Jack Palance

Jack Palance
Los Angeles Times


Jack Palance
TV: South side of the 6600 block of Hollywood Boulevard
Born Volodymir Ivanovich Palahniuk on Feb. 18, 1919 in Lattimer Mines, PA
Died Nov. 10, 2006 of natural causes in Montecito, CA

Jack Palance was one of the best-loved bad guys in motion picture and television history — the murderous husband in "Sudden Fear" (1952), the creepy gunslinger in "Shane" (1953) and the cantankerous cattle driver Curly in "City Slickers."

Equally at home on television, Palance earned an Emmy for his role as a has-been boxer in "Requiem for a Heavyweight" in 1956.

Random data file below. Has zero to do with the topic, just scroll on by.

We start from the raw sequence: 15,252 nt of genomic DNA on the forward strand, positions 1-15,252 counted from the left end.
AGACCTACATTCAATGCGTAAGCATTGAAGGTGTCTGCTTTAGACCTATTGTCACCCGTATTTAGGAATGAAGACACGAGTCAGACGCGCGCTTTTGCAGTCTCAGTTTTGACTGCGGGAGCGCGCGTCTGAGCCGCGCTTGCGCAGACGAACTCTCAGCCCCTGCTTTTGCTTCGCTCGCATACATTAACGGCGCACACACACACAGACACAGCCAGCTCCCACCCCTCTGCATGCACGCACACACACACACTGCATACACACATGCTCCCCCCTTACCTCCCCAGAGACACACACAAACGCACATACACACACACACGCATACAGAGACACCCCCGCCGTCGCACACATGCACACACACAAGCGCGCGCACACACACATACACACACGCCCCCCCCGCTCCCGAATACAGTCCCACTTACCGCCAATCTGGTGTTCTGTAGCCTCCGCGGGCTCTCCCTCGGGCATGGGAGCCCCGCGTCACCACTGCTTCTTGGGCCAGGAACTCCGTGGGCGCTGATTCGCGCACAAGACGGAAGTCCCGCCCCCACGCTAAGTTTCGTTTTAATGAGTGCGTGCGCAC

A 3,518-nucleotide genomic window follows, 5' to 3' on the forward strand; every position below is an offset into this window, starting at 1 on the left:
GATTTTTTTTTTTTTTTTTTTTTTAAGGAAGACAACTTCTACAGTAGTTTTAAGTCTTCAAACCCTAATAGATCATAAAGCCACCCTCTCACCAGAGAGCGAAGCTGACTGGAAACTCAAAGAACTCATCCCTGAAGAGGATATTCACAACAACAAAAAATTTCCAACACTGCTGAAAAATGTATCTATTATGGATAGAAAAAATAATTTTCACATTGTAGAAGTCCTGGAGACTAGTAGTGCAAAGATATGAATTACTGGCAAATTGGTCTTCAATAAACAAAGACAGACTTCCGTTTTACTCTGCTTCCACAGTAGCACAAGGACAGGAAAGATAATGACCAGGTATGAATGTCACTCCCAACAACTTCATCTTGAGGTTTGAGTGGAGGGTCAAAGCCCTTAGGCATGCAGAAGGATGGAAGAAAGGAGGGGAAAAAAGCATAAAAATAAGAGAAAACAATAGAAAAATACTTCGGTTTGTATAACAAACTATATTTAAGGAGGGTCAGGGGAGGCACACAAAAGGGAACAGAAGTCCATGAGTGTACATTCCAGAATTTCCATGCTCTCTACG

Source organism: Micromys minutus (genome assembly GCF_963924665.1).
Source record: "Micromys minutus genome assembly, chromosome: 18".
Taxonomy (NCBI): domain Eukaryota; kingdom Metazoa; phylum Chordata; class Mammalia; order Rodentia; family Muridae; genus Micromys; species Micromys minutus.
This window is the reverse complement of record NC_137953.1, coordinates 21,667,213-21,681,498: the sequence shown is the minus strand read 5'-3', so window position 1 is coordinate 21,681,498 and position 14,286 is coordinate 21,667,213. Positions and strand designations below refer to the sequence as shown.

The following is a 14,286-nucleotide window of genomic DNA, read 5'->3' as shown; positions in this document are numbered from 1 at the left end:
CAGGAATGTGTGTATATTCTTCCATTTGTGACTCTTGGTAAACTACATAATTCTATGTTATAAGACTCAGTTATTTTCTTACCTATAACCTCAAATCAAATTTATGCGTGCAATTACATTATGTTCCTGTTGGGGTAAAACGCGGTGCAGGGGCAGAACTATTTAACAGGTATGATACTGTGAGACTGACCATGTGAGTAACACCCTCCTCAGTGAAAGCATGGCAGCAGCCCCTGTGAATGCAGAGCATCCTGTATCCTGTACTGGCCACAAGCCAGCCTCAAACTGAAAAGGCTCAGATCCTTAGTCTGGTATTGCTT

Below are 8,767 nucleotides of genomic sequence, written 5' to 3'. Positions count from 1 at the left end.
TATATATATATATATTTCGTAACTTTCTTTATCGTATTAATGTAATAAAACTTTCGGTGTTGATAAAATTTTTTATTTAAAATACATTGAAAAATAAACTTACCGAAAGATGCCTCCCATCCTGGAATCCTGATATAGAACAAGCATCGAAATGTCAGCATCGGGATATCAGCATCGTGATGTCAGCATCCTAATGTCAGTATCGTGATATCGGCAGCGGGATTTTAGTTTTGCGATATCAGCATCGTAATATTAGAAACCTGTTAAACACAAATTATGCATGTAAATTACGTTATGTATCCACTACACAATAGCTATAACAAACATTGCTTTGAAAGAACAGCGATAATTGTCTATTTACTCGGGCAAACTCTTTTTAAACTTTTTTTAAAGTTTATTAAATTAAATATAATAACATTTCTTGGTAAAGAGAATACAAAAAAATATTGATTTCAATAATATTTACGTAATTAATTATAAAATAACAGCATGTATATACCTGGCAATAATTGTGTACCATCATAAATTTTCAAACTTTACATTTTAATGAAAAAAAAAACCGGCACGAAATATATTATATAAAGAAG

In reality, the gruff-seeming character actor was actually a sensitive fellow. Although he enjoyed raising cattle, he was a vegetarian who had painted abstract landscapes since the 1950s, loved trees and wrote poetry. He wrote and illustrated a book with the non-villainous title of "The Forest of Love: A Love Story in Blank Verse," which was published in 1996.

Surrounded by art in Rome, where he lived for a number of years making spaghetti westerns, Palance was inspired to take up painting. His artwork, which bore the stamp of Impressionism, had been exhibited about a dozen times.

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    Academy Awards

    Year Category Work
    1952 Best Supporting Actor Sudden Fear Nomination
    1953 Best Supporting Actor Shane Nomination
    1991 Best Supporting Actor City Slickers Win

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